A.J.S.

A.J.S. (AJ Stevens & Co Ltd. ), Named after Albert John Stevens, one of the most famous British manufacturer of motorcycle history. 1909 founded the Albert John, Harry, George and Joe Stevens brothers in the Retreat Street, Wolverhampton, the company that produced for 20 years high-quality sports and touring bikes.

History

In the Tourist Trophy on the Isle of Man 1921 Eric Williams won the junior race with a 350cc AJS, which reached 120 km / h top speed. In addition, the courts two, three, four, six and eight were occupied by AJS drivers.

In the 1930's A.J.S. developed the UK's second largest motorcycle producer. In the postwar period was the A.J.S. " Porcupine " two-cylinder engine, inter alia, by Jock West and its racing successes famous. The " Boy Racer" was one of the most successful racing models in history.

1931 came A.J.S. in financial difficulties. Harry and Charlie Collier Collier bought A.J.S. on. The entire plant was moved to Plumstead, we would just build the AJS Motorcycles along with Matchless machines. The name A.J.S. remained as a brand. The Stevens brothers founded a new company in Wolverhampton under the name of Stevens Brothers ( Wolverhampton) Ltd..

In 1965, the work is a recent racing activities. 1966 Matchless went and A.J.S. on the Manganese Bronze Group, 1968, the plant was finally shut down.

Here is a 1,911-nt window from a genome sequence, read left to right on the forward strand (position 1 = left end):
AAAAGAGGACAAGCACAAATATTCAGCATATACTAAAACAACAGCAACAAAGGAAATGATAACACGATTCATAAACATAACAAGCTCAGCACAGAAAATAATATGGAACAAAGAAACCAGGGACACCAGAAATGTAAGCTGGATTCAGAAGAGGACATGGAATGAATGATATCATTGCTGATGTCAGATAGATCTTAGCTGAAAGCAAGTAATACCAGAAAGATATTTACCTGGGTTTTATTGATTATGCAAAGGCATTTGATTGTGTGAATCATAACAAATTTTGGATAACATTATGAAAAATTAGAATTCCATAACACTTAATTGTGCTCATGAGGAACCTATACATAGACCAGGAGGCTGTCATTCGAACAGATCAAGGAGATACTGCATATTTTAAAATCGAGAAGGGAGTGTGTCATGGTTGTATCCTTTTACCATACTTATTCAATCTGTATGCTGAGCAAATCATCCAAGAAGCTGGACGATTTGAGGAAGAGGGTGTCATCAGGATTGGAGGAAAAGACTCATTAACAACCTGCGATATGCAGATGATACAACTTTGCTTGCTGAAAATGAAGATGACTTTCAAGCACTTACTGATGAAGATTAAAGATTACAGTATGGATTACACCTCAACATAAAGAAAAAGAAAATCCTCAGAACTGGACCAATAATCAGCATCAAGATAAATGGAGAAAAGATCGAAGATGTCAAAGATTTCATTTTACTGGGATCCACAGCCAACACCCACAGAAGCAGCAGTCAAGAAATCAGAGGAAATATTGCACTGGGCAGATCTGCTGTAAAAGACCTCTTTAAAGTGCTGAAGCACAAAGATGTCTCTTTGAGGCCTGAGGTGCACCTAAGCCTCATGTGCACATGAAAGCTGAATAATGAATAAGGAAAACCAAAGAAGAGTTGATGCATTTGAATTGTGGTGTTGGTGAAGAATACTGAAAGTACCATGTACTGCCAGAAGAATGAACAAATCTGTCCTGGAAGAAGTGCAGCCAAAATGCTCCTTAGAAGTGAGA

1974 acquired the former NVT engineer Fluff Brown the naming rights to AJS and continued to produce the AJS Motocross motorcycles " Stormer ".

Since the opening of a factory in China, he produced there, the AJS CR3, a 125 cc street bike, as well as the softchopper the Regal -Raptor series.

Some models

  • A.J.S. 7R " Boy Racer": 348 cc single-cylinder with 45 PS
  • A.J.S. E95 " Porcupine ": 498 cc DOHC parallel twin engine with 55 hp at 7600/min
  • A.J.S. 35/2 1000 cm ³
  • A.J.S. Double - T Racer: 247 cc single-cylinder two -stroke engine with about 32 horsepower

Motorcycle Racing

World Motorcycle Championship

  • World champion in the 500 cc class: 1949

Motorcycle Championship

In the motorcycle manufacturers reach the European Championship five drivers' titles.

  • European champion in the 350 cc class: 1924, 1927
  • European champion in the 500 cc class: 1926
  • European champion in the 350 cc class: 1926
  • European champion in the 350 cc class: 1929

Car production

Between 1930 and 1933 automobiles were offered. The model 9 HP had a four-cylinder engine with 1018 cc capacity, which made ​​24 hp. There was the four-door sedan body styles, two-door and Torpedo Roadster. Two vehicles of the same brand can be seen in the Black Country Living Museum in Dudley.

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